DO NOT PUBLISH Noelle Blood presents about ‘Steven Universe’

Noelle Blood will present about

Noelle Blood will present about "Steven Universe." Blood is a passionate advocate for gender fluidity representation.

The Noelle Blood, “Twice the Gem That You Are: An Analysis of Garnet the Crystal Gem’s Queer Embodiment” discussion is on Thursday, Feb. 28, at 12:30 p.m. This event will be located in the Cottonwood Room on the third floor of the Memorial Union.

The talk is centered around the cartoon show “Steven Universe,” which has always shown LGBTQ tendencies. From the Crystal Gems to Steven himself, there are many circumstances and situations in which these tendencies are shown. The episodes are engaging and leave the audience with unanswered questions. 

Some of the content doesn’t seem appropriate for a children’s show, which is one of the issues that Blood will address. However, the cartoon is extremely popular, and the expressions of queer love, affection and lifestyles make this an invigorating show. 

Garnet, the leader of the heroic Crystal Gems group, is a prime example of this type of content. As an individual composed of two separate Gem beings, Ruby and Sapphire, Garnet exhibits a fluid affective embodiment of both Gems’ personalities, as well as their gendered characteristics and affection for each other. By incorporating theories of queerness, affection, and gender into the realms of reality, fantasy, and science fiction, this analysis seeks to understand and advocate for the sociocultural value of illustrating queer and other-embodied individuals in popular media. Along with that, anyone who is interested in this kind of discussion is welcome to come and ask questions after the talk.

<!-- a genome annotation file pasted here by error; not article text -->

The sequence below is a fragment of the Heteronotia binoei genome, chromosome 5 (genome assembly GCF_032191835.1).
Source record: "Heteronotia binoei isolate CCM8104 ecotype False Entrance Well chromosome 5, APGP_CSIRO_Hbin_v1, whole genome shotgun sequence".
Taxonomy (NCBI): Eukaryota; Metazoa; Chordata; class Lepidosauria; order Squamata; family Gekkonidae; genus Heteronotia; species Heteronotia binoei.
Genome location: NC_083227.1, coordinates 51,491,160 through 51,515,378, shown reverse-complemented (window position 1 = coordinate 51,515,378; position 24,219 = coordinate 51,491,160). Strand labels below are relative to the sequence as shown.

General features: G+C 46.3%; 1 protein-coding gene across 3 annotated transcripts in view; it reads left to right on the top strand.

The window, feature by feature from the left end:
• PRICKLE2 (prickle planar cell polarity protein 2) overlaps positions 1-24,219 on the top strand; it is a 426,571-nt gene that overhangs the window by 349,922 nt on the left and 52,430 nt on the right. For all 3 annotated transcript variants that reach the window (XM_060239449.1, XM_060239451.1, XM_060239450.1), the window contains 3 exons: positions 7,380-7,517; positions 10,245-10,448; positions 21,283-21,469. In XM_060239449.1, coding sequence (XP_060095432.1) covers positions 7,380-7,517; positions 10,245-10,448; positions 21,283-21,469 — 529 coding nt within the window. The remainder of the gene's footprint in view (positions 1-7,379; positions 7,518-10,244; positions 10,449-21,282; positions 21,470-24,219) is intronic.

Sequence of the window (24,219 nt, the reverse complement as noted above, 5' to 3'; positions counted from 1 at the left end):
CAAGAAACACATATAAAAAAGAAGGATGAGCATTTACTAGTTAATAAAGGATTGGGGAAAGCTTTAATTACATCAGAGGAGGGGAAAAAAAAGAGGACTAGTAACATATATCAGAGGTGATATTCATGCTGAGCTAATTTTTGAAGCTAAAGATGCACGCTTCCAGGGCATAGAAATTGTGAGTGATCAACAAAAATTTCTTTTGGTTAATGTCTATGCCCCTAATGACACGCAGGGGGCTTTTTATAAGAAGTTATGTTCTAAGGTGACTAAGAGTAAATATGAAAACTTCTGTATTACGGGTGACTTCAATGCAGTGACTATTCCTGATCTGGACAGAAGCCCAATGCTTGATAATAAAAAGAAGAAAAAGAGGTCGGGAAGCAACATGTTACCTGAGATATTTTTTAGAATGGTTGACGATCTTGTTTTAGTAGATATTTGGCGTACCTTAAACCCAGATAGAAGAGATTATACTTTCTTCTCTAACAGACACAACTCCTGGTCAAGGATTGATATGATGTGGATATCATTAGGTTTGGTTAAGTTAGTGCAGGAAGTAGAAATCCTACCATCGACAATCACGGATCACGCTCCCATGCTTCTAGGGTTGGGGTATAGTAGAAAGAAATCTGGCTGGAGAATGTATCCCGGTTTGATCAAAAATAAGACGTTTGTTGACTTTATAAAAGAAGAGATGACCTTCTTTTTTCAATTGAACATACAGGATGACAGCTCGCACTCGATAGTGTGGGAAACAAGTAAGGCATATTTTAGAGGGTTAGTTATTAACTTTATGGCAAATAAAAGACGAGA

Christian Johnson, biology major, is excited for the event.

“As a member of the LGBTQ+ community and a lover of Steven Universe, this event is perfect for me. I enjoy watching the show and I love the messages it sends to people and the different kinds of love that each gem has for each other as well as Steven,” Johnson said. “It shows how no matter who you are, there are different kinds of love to be shown to everyone. So this event has me super excited.”

Angela Gray, English education and theater major, likes the representation the show provides the LGBTQ community.

“I am part of the LGBTQ+ community. There isn’t a whole lot of representation available for the community to be sent out, nor are there many opportunities for the community to be shown in front of impressionable minds,” Gray said. “Along with that, knowing that a cartoon, especially one that is known for its brave uses of fluidity, is putting forth the effort of giving this community outward value is amazing, and makes me wish that more shows and movies would place as much emphasis on this as other things, such as race and ethnicity.”

While Gray is excited by the representation in the show, she acknowledges that many challenges remain in the way.

“There are so many different types of representation that needs to happen and be shown, but it seems as though it won’t happen as quickly as we want it to, especially considering how this is seen by parents who might not be the ones that want their children to watch this,” Gray said.